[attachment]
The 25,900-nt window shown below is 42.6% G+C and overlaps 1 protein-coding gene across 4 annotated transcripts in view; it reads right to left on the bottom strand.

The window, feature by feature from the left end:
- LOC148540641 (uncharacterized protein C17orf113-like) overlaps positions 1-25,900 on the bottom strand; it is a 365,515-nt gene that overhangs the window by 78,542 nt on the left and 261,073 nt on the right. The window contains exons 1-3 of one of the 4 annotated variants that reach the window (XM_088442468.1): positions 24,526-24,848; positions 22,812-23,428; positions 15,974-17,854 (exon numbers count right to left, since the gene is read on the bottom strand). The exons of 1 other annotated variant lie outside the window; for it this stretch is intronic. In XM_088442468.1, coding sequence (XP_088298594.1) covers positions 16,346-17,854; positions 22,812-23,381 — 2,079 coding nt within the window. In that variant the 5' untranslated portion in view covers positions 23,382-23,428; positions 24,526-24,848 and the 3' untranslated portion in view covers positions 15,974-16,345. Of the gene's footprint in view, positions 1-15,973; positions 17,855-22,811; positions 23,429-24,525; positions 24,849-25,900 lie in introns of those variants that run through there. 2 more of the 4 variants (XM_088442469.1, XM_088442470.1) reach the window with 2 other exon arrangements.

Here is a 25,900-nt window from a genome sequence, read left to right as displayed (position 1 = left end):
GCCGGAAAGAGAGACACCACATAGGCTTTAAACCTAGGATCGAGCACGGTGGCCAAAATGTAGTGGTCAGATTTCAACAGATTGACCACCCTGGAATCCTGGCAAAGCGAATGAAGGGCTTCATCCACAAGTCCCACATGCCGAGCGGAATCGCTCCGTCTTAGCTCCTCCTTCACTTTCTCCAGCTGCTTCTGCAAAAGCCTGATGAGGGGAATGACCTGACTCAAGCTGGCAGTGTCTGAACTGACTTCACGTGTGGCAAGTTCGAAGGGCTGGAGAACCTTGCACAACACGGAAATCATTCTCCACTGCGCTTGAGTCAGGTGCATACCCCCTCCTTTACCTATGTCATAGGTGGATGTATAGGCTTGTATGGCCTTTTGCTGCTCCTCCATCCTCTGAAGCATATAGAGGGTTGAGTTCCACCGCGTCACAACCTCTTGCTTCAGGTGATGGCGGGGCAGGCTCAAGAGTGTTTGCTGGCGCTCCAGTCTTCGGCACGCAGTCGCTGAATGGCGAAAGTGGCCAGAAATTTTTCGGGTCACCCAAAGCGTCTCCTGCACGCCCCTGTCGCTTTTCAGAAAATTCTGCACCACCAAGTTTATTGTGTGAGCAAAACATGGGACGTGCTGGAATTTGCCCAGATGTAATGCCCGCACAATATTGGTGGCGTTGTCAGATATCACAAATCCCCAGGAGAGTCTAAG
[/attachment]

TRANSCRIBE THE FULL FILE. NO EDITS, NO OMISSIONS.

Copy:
The 25,900-nt window shown below is 42.6% G+C and overlaps 1 protein-coding gene across 4 annotated transcripts in view; it reads right to left on the bottom strand.

The window, feature by feature from the left end:
- LOC148540641 (uncharacterized protein C17orf113-like) overlaps positions 1-25,900 on the bottom strand; it is a 365,515-nt gene that overhangs the window by 78,542 nt on the left and 261,073 nt on the right. The window contains exons 1-3 of one of the 4 annotated variants that reach the window (XM_088442468.1): positions 24,526-24,848; positions 22,812-23,428; positions 15,974-17,854 (exon numbers count right to left, since the gene is read on the bottom strand). The exons of 1 other annotated variant lie outside the window; for it this stretch is intronic. In XM_088442468.1, coding sequence (XP_088298594.1) covers positions 16,346-17,854; positions 22,812-23,381 — 2,079 coding nt within the window. In that variant the 5' untranslated portion in view covers positions 23,382-23,428; positions 24,526-24,848 and the 3' untranslated portion in view covers positions 15,974-16,345. Of the gene's footprint in view, positions 1-15,973; positions 17,855-22,811; positions 23,429-24,525; positions 24,849-25,900 lie in introns of those variants that run through there. 2 more of the 4 variants (XM_088442469.1, XM_088442470.1) reach the window with 2 other exon arrangements.

Here is a 25,900-nt window from a genome sequence, read left to right as displayed (position 1 = left end):
GCCGGAAAGAGAGACACCACATAGGCTTTAAACCTAGGATCGAGCACGGTGGCCAAAATGTAGTGGTCAGATTTCAACAGATTGACCACCCTGGAATCCTGGCAAAGCGAATGAAGGGCTTCATCCACAAGTCCCACATGCCGAGCGGAATCGCTCCGTCTTAGCTCCTCCTTCACTTTCTCCAGCTGCTTCTGCAAAAGCCTGATGAGGGGAATGACCTGACTCAAGCTGGCAGTGTCTGAACTGACTTCACGTGTGGCAAGTTCGAAGGGCTGGAGAACCTTGCACAACACGGAAATCATTCTCCACTGCGCTTGAGTCAGGTGCATACCCCCTCCTTTACCTATGTCATAGGTGGATGTATAGGCTTGTATGGCCTTTTGCTGCTCCTCCATCCTCTGAAGCATATAGAGGGTTGAGTTCCACCGCGTCACAACCTCTTGCTTCAGGTGATGGCGGGGCAGGCTCAAGAGTGTTTGCTGGCGCTCCAGTCTTCGGCACGCAGTCGCTGAATGGCGAAAGTGGCCAGAAATTTTTCGGGTCACCCAAAGCGTCTCCTGCACGCCCCTGTCGCTTTTCAGAAAATTCTGCACCACCAAGTTTATTGTGTGAGCAAAACATGGGACGTGCTGGAATTTGCCCAGATGTAATGCCCGCACAATATTGGTGGCGTTGTCAGATATCACAAATCCCCAGGAGAGTCTAAG